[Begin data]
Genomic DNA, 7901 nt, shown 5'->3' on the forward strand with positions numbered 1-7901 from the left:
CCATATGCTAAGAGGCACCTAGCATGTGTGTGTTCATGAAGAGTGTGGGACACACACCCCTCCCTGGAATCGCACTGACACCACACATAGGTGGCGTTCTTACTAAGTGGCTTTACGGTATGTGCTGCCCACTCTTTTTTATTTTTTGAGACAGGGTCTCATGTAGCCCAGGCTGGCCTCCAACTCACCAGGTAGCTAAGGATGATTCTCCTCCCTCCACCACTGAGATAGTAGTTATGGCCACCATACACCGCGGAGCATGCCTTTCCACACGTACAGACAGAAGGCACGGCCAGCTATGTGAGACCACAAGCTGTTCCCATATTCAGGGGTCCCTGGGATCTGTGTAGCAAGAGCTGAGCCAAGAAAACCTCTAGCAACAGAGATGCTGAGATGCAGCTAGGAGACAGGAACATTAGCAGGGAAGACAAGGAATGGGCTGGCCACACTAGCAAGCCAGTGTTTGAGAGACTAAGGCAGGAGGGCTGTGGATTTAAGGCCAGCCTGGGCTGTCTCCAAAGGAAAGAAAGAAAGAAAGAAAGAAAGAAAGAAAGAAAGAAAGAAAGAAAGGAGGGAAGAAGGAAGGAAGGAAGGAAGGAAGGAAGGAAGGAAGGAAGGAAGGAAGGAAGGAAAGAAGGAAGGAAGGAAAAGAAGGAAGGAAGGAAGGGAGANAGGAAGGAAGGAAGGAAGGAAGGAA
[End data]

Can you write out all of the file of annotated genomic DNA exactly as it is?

Genomic DNA, 7901 nt, shown 5'->3' on the forward strand with positions numbered 1-7901 from the left:
CCATATGCTAAGAGGCACCTAGCATGTGTGTGTTCATGAAGAGTGTGGGACACACACCCCTCCCTGGAATCGCACTGACACCACACATAGGTGGCGTTCTTACTAAGTGGCTTTACGGTATGTGCTGCCCACTCTTTTTTATTTTTTGAGACAGGGTCTCATGTAGCCCAGGCTGGCCTCCAACTCACCAGGTAGCTAAGGATGATTCTCCTCCCTCCACCACTGAGATAGTAGTTATGGCCACCATACACCGCGGAGCATGCCTTTCCACACGTACAGACAGAAGGCACGGCCAGCTATGTGAGACCACAAGCTGTTCCCATATTCAGGGGTCCCTGGGATCTGTGTAGCAAGAGCTGAGCCAAGAAAACCTCTAGCAACAGAGATGCTGAGATGCAGCTAGGAGACAGGAACATTAGCAGGGAAGACAAGGAATGGGCTGGCCACACTAGCAAGCCAGTGTTTGAGAGACTAAGGCAGGAGGGCTGTGGATTTAAGGCCAGCCTGGGCTGTCTCCAAAGGAAAGAAAGAAAGAAAGAAAGAAAGAAAGAAAGAAAGAAAGAAAGAAAGGAGGGAAGAAGGAAGGAAGGAAGGAAGGAAGGAAGGAAGGAAGGAAGGAAGGAAGGAAGGAAAGAAGGAAGGAAGGAAAAGAAGGAAGGAAGGAAGGGAGANAGGAAGGAAGGAAGGAAGGAAGGAA